Creating Strategy Tools for the Next Generation Our solution: a series of visual strategy and innovation tools for the future. Through three years of action research and active experiments, we have developed and/or identified 32 powerful visual tools. Tools that help companies make strategic innovation happen. These are the tools we belief students and executives of all ages could benefit greatly from mastering. All our work builds on Creative Commons. For this Hack we highlight four of these tools: - Strategic Innovation Canvas - Innovation Thinking Modes - The Innovation Pyramid - The Action Roadmap Strategic Innovation Canvas Strategic Innovation Canvas is our default innovation tool. After having run the Strategic Innovation Canvas with management teams across private and public organizations, we can state; it simply works. The design principles and the visual thinking behind it helps management teams across all industries and all areas of expertise grasp strategic innovation in a record short amount of time. Innovation Thinking Modes 1.

Are You Really Serious About Improving Employee Morale? One of the questions I’m most frequently asked is “How can we improve morale?” because morale affects every aspect of a company’s competitive advantage, it is a critical question to ask. Business objectives that relate to your company’s success, such as increasing quality, productivity, and customer loyalty, while reducing turnover, absenteeism, and safety related costs, are all influenced by employee morale. In difficult times like the ones we are facing, when many employees are anxious and overwhelmed, it is more important than ever to know how to keep employee morale high and employees engaged — despite what’s going on in the world. Knowing this will help you combat the negativity that can drag down a workforce and make it less productive, less capable of providing great customer service, and less adaptable to change. Therefore, keeping employee morale high should be on every manager’s radar screen, and knowing how to do so a central part of their skill set. It won’t. What does?

Igniting the Invisible Tribe – designing an organization that doesn’t suck Josh Allan Dkystra’s new book, Igniting the Invisible Tribe. It is about a new way of business and work for the 21st Century. It’s a fabulous, must read book on how the world of ‘work’ can, and should, evolve and what we can do, with practical real questions to answer, to make that happen. 4 things are particularly remarkable to me in the book: The book itself – the physical bookUnusual and powerful analogiesNew RulesTools The Book. Analogies: I love analogies so perhaps I’m a bit more critical of the usual mundane analogies that get used to portray the need for change in the 21st Century. Revolution as a complete cycle – e.g., a trip around the sun. Rules: Josh has 5 rules for the new world of business, Rule 1: Start with Why – rarely do we question why we do things (makes me think of us as sheep – just following the shepherd blindly). Tools: Josh concludes the book by providing 6 tools to help us create the new world of ‘work’. image credit: Wait!

How Google Became the #3 Most Valuable Firm by Using People Analytics to Reinvent HR Google has the only HR function on the planet that is managed based on “people analytics” Larry Page — the CEO If you haven’t seen it in the news, after its stock price broke the $800 barrier, Google moved into the No. 3 position among the most valuable firms in the world. Most on the top 20 market cap list could be accurately described as “old school,” because most can attribute their success to being nearly half a century old, having a long established product brand, or through great acquisitions. Continuous Innovation Requires a New Kind of People Management The extraordinary marketplace success of Google (and Apple, which is No. 1 on the list) is beginning to force many business leaders to take notice and to come to the realization that there is now a new path to corporate greatness. “New path” firms dominate by producing continuous innovation. Why Firms Need to Shift to Data-based People Management Decisions Relying on Relationships in HR … Must Give Way to Data-based Decision-making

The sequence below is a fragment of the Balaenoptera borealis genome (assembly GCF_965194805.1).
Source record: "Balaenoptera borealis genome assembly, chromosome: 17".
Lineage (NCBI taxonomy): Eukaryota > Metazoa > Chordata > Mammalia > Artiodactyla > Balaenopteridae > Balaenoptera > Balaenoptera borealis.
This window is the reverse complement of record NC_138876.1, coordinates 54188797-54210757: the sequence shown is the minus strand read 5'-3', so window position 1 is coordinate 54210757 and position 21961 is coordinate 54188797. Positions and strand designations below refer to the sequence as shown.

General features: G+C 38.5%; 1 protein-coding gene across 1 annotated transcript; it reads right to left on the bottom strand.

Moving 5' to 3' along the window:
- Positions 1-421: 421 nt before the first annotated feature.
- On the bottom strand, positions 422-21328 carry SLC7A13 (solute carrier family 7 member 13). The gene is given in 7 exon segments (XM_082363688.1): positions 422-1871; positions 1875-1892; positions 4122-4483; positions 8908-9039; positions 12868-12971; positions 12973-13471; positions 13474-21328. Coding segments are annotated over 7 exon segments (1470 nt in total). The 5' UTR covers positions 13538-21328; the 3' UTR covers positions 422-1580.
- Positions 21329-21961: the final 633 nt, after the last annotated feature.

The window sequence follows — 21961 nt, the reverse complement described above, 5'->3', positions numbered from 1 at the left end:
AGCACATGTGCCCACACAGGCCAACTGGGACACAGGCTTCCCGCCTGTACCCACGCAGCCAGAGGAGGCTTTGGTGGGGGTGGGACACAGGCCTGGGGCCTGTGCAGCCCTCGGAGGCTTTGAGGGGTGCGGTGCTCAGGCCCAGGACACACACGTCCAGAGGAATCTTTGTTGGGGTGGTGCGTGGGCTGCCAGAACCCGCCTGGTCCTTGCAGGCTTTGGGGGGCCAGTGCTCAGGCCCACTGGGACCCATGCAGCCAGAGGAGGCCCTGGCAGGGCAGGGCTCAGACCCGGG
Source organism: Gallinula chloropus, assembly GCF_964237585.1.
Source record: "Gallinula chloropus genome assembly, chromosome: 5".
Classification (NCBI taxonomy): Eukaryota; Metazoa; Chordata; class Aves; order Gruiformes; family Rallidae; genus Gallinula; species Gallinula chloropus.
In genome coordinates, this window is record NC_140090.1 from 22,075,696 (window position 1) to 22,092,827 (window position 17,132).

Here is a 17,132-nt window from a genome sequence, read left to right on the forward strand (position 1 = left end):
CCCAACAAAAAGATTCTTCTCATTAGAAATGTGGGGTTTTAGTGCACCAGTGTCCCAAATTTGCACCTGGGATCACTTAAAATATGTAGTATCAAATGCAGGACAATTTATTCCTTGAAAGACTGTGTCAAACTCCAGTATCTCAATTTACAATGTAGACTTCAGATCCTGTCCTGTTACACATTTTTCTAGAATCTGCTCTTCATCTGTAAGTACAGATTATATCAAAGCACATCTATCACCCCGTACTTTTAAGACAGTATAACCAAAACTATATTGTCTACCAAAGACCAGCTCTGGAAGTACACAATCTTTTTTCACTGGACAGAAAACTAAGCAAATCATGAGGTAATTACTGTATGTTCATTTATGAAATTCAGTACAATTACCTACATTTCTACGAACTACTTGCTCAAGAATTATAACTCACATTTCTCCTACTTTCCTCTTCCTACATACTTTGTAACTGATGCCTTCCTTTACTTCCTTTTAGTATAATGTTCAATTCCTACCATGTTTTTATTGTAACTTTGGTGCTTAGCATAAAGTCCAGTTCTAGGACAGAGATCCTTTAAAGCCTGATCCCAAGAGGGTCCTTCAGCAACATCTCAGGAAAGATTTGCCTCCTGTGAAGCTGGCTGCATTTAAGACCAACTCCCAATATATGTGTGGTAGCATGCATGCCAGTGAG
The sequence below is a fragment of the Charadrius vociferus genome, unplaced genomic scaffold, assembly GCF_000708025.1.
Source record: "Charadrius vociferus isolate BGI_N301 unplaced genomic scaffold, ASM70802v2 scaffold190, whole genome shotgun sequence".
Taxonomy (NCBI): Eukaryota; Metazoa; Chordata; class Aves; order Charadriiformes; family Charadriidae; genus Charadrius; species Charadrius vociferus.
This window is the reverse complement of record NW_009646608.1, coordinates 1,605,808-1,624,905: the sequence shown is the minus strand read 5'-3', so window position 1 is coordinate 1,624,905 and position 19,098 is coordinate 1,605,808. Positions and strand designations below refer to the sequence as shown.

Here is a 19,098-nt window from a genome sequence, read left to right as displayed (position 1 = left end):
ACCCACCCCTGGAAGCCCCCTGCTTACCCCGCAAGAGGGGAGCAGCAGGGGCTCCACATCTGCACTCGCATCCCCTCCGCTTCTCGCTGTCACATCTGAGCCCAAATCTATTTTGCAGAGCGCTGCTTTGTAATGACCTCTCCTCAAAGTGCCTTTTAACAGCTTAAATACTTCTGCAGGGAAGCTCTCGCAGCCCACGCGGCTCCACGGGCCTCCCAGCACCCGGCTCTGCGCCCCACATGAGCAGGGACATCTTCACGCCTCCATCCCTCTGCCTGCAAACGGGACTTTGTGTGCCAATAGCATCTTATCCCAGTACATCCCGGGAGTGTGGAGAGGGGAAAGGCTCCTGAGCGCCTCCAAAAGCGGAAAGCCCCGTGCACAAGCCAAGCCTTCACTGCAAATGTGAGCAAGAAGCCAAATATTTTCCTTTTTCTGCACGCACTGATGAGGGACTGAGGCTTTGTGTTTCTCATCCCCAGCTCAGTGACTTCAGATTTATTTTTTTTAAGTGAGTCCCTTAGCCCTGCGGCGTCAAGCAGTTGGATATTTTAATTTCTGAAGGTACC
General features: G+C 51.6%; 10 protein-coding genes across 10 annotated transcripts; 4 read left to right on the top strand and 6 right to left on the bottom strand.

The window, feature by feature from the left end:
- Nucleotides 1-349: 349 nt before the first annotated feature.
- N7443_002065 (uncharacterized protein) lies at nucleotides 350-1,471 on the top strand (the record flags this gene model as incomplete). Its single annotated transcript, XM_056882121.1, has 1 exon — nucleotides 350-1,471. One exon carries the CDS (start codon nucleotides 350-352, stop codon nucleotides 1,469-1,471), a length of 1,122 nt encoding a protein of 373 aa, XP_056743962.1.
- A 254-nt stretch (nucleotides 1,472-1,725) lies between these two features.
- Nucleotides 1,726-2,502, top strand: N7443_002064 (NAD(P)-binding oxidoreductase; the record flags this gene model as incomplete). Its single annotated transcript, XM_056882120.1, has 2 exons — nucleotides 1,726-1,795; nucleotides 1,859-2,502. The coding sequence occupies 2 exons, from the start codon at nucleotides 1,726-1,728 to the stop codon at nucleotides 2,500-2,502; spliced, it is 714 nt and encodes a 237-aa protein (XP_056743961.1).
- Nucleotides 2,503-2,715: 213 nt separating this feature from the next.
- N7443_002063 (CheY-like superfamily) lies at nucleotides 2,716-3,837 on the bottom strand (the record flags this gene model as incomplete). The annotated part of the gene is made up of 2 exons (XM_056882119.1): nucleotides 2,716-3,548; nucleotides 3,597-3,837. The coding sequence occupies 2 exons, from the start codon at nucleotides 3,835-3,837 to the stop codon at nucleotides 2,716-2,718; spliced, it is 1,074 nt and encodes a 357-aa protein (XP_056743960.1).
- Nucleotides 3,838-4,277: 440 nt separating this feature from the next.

Strategy and the Uncertainty Excuse - Roger Martin by Roger Martin | 11:00 AM January 8, 2013 When I ask business executives about their company’s strategy — or about an apparent lack thereof — they often respond that they can’t or won’t do strategy because their operating environment is changing so much. There isn’t enough certainty, they argue, to be able to do strategy effectively. This is an argument I hear particularly often in high-technology sectors. It is almost a mantra there, a badge of pride and superiority: “We run at breakneck speed in the world of high-tech and there isn’t time to stop and do strategy. The implication is that only boring corporate bureaucrats in large corporations, where the future is (apparently) certain, engage in strategy. I find this to be pretty interesting logic. I really wonder what makes them think so. The danger, of course, is that while we are using uncertainty as an excuse to put off making strategic choices, the competition may be doing something else entirely.

4 Reasons Employee Engagement Doesn’t Work William is passionate about employee engagement. So much so his company specializes in it. So it comes as no surprise that William has seen his fair share of misguided attempts to improve employee engagement. In this post, we get some insights into four areas where the attempts failed. There are a significant number of organizations around the globe where employee engagement simply doesn’t work. In one respect, this group is completely accurate. In my experience, the majority of the “failed” employee engagement efforts can be traced back to at least four major faux pas. Recruiting tool Employee engagement has become the rally cry for people trying to find work (especially the Millennials). The real problem is you don’t have good quality employee engagement for the right reasons. PR efforts Because of social media, there is an enormous amount of pressure for organizations to appear more human and a bit less like a money vacuum that is never satisfied. Distractionary methods Profit chasing